"We need to be better," Kyle Busch says.
   Indeed for a driver as talented, all the way around, as this guy, his lack of great runs here is curious.
    "It's not that you might not like a track, it's just a matter of trying to figure it out," he says. "Once you get it figured out, you can have a shot.
    "I look at this place a lot like Michigan, a place where I struggled for a long time…but we finally were able to break through for a win last year.
    "Of course, just like Michigan, as soon as I figure it out, they are going to repave it."

    And this track is in for more than just a repave – a full redesign, which should make the Oct. 21st playoff race here more than just another race.
    The banking will be raised from the current 15 degrees in the turns to a variable banked track up to 20 degrees in the corners.

   Of course having a fast, good-handling car may not be the winning ticket here Sunday. Three of the last four races have come down to gas mileage.
   Virtually no yellows turned last weekend's Texas 500 into a dud of a race, in a season that has featured little great drama, aside from Kyle's theatrics at Daytona.
    Fuel? "When you're trying to conserve fuel, it's pretty much all luck," Kyle Busch says.
    "You try to roll out of the gas early and be smooth getting back to it. You'll probably save a drop here or there, but nothing that's going to make a big difference.
    "Four times in my career I've tried…but I didn't make it on three of them.
    "If you're short by three laps with 60 laps to go (here), and you go green the rest of the way, if you start saving, you will go for it.
    "But if you're short five laps, you might as well come in early and then go for it."
   And Kyle's older  brother Kurt hasn't fared much better this season.  Ninth at California is his best finish so far.
   This 400 should be a good barometer for Kurt Busch with his new team owner James Finch: last spring here Busch, then with Roger Penske, won the pole, led the most laps (152), and wound up ninth in that gas mileage finish.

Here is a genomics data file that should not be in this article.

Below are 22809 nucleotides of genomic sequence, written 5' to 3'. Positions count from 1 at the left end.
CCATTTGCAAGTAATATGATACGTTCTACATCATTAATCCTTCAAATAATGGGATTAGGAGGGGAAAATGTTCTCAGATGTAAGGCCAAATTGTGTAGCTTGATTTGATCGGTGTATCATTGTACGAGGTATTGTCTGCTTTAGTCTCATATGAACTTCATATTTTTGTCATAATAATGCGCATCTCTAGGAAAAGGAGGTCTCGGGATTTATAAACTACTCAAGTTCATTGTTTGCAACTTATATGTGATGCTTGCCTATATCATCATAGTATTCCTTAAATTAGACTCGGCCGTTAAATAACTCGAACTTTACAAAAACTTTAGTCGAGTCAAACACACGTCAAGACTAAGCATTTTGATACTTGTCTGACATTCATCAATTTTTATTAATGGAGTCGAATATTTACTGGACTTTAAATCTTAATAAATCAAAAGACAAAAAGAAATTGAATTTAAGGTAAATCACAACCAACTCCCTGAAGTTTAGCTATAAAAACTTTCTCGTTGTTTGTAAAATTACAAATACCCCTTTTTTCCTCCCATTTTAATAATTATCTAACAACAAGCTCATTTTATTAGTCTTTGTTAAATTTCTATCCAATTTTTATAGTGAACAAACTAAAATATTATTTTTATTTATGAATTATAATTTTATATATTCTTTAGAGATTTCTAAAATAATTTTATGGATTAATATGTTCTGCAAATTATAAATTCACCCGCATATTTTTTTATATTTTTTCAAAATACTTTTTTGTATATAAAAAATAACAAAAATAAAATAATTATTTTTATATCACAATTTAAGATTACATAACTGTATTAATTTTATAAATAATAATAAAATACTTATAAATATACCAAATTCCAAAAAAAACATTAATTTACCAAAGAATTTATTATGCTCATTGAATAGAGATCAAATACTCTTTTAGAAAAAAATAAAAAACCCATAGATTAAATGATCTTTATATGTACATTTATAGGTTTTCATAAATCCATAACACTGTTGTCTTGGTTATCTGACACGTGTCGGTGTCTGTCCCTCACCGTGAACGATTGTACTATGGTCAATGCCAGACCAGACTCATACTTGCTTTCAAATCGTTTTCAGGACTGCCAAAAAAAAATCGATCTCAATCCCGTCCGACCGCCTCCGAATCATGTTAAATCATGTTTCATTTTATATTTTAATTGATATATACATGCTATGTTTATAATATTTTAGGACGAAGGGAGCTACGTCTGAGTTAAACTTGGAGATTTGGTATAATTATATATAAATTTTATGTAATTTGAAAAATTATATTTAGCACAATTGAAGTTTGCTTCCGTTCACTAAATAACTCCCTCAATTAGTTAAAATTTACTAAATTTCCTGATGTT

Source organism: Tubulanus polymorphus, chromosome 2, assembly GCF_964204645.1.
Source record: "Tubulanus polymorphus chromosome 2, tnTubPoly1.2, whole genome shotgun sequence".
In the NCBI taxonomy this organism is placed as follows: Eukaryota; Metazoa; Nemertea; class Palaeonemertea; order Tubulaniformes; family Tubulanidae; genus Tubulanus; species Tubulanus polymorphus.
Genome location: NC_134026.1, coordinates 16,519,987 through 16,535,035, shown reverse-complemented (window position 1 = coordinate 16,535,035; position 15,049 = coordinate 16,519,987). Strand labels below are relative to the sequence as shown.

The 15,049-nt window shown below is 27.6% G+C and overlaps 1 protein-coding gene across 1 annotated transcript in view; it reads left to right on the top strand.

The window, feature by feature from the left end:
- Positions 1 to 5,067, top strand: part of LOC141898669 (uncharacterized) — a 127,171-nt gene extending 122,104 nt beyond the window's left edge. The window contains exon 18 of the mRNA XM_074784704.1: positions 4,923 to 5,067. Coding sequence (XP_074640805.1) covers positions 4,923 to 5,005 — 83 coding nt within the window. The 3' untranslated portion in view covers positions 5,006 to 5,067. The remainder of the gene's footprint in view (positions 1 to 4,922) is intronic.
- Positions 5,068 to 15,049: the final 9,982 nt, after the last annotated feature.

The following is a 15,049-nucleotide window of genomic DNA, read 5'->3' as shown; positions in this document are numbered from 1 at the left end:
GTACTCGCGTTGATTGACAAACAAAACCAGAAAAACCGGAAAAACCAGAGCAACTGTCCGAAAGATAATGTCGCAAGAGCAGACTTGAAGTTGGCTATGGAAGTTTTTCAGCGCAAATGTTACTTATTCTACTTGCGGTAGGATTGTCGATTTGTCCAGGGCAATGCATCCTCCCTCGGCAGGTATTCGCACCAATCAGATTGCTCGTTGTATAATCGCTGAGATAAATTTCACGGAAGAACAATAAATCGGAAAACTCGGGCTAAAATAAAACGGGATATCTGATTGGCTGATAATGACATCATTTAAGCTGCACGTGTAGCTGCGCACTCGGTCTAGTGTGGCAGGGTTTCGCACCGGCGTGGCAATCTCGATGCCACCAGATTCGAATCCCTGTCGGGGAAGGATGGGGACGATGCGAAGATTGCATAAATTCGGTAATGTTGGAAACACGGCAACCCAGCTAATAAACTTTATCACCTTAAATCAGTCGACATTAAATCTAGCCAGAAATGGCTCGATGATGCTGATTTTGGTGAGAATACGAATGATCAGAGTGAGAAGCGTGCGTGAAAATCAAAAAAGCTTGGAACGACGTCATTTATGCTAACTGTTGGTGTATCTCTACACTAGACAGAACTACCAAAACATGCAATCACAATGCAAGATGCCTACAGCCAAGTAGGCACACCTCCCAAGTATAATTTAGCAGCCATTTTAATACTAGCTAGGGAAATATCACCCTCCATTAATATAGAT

Kurt, of course, no longer has access to an unlimited supply of race cars, because Finch runs a very small operation.
   "Being a team that only has 18 employees, we've got to get the best out of every guy," Kurt Busch says.
    "I think every guy on the team literally has three jobs.
    "We've had our struggles this year, but we've had some good moments -- like our races at California and Texas.
     "The good days are that much sweeter because of how much harder everyone here has to work to get the job done."

 The Busch brothers, Kurt (L) and Kyle. (Photo: Getty Images for NASCAR)


All last year the media was either wanting Kyle fired or at best just to see him shut up. M&M and JGR put the clamps on him. How's this working out?

From what I gather Kyle is pretty much avoiding the press. And it may be all that control over him has slowed him down on the track.

I've seen and heard so little from the M&M car I went out and bought a Hersey bar. And the big driver controversey of the year is Keslowski running his mouth on Reutimann?

And you wonder why the TV ratings are tanking?

Speaking of Reutimann...He's still the only MWR driver to have won a race. And that was before Miller when they had crappy cars. Makes 'ya wonder.


Just put Kyle in his #18 truck for a race or 2 and he will be back up to speed. Cutting back on his TRUCK series races has HURT him Big Time.

It also shows that its not just the Driver but the CAR in the Nationwide series , JGR's cars are running decent while Kyles entry has not been as dominate as when he was in the JGR #18